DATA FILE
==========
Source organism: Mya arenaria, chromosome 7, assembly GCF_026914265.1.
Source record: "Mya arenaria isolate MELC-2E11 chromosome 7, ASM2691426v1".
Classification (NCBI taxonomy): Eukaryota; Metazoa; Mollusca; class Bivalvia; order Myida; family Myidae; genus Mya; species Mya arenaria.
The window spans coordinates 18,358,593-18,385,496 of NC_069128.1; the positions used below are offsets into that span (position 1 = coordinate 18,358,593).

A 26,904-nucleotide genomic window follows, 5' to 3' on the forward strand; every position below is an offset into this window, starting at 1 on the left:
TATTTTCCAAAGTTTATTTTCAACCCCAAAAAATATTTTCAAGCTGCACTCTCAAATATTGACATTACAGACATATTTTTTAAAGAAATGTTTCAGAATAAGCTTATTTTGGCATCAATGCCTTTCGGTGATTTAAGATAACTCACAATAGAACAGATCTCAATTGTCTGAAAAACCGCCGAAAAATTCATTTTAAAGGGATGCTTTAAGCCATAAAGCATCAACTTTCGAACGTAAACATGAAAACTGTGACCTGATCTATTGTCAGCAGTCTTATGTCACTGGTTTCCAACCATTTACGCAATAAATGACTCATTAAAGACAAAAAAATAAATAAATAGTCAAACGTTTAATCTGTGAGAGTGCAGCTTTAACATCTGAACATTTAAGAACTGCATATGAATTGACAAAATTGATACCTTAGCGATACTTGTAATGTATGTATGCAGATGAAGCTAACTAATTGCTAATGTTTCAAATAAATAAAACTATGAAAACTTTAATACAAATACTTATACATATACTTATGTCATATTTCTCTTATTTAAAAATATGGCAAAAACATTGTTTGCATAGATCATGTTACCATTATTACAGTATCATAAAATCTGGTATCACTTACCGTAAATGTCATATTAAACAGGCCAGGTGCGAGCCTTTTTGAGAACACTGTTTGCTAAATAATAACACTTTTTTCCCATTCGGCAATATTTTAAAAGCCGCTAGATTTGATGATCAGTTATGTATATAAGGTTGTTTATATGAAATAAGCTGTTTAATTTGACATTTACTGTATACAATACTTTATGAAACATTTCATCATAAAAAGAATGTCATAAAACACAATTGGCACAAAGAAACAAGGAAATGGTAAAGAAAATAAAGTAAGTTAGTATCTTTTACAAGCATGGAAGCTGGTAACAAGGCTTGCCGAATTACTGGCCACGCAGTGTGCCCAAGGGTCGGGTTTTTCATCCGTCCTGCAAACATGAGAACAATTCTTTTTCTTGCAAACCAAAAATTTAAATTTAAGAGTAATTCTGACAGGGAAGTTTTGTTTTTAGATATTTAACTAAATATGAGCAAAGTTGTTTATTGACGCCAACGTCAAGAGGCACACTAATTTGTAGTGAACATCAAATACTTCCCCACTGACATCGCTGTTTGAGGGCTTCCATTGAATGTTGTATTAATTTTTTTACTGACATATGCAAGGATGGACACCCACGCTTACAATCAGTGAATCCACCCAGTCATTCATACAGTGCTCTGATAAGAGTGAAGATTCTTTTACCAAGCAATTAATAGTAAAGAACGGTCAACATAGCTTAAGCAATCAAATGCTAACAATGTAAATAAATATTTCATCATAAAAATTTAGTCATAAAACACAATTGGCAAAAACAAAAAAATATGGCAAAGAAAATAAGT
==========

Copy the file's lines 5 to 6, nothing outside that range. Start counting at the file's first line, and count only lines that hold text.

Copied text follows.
A 26,904-nucleotide genomic window follows, 5' to 3' on the forward strand; every position below is an offset into this window, starting at 1 on the left:
TATTTTCCAAAGTTTATTTTCAACCCCAAAAAATATTTTCAAGCTGCACTCTCAAATATTGACATTACAGACATATTTTTTAAAGAAATGTTTCAGAATAAGCTTATTTTGGCATCAATGCCTTTCGGTGATTTAAGATAACTCACAATAGAACAGATCTCAATTGTCTGAAAAACCGCCGAAAAATTCATTTTAAAGGGATGCTTTAAGCCATAAAGCATCAACTTTCGAACGTAAACATGAAAACTGTGACCTGATCTATTGTCAGCAGTCTTATGTCACTGGTTTCCAACCATTTACGCAATAAATGACTCATTAAAGACAAAAAAATAAATAAATAGTCAAACGTTTAATCTGTGAGAGTGCAGCTTTAACATCTGAACATTTAAGAACTGCATATGAATTGACAAAATTGATACCTTAGCGATACTTGTAATGTATGTATGCAGATGAAGCTAACTAATTGCTAATGTTTCAAATAAATAAAACTATGAAAACTTTAATACAAATACTTATACATATACTTATGTCATATTTCTCTTATTTAAAAATATGGCAAAAACATTGTTTGCATAGATCATGTTACCATTATTACAGTATCATAAAATCTGGTATCACTTACCGTAAATGTCATATTAAACAGGCCAGGTGCGAGCCTTTTTGAGAACACTGTTTGCTAAATAATAACACTTTTTTCCCATTCGGCAATATTTTAAAAGCCGCTAGATTTGATGATCAGTTATGTATATAAGGTTGTTTATATGAAATAAGCTGTTTAATTTGACATTTACTGTATACAATACTTTATGAAACATTTCATCATAAAAAGAATGTCATAAAACACAATTGGCACAAAGAAACAAGGAAATGGTAAAGAAAATAAAGTAAGTTAGTATCTTTTACAAGCATGGAAGCTGGTAACAAGGCTTGCCGAATTACTGGCCACGCAGTGTGCCCAAGGGTCGGGTTTTTCATCCGTCCTGCAAACATGAGAACAATTCTTTTTCTTGCAAACCAAAAATTTAAATTTAAGAGTAATTCTGACAGGGAAGTTTTGTTTTTAGATATTTAACTAAATATGAGCAAAGTTGTTTATTGACGCCAACGTCAAGAGGCACACTAATTTGTAGTGAACATCAAATACTTCCCCACTGACATCGCTGTTTGAGGGCTTCCATTGAATGTTGTATTAATTTTTTTACTGACATATGCAAGGATGGACACCCACGCTTACAATCAGTGAATCCACCCAGTCATTCATACAGTGCTCTGATAAGAGTGAAGATTCTTTTACCAAGCAATTAATAGTAAAGAACGGTCAACATAGCTTAAGCAATCAAATGCTAACAATGTAAATAAATATTTCATCATAAAAATTTAGTCATAAAACACAATTGGCAAAAACAAAAAAATATGGCAAAGAAAATAAGT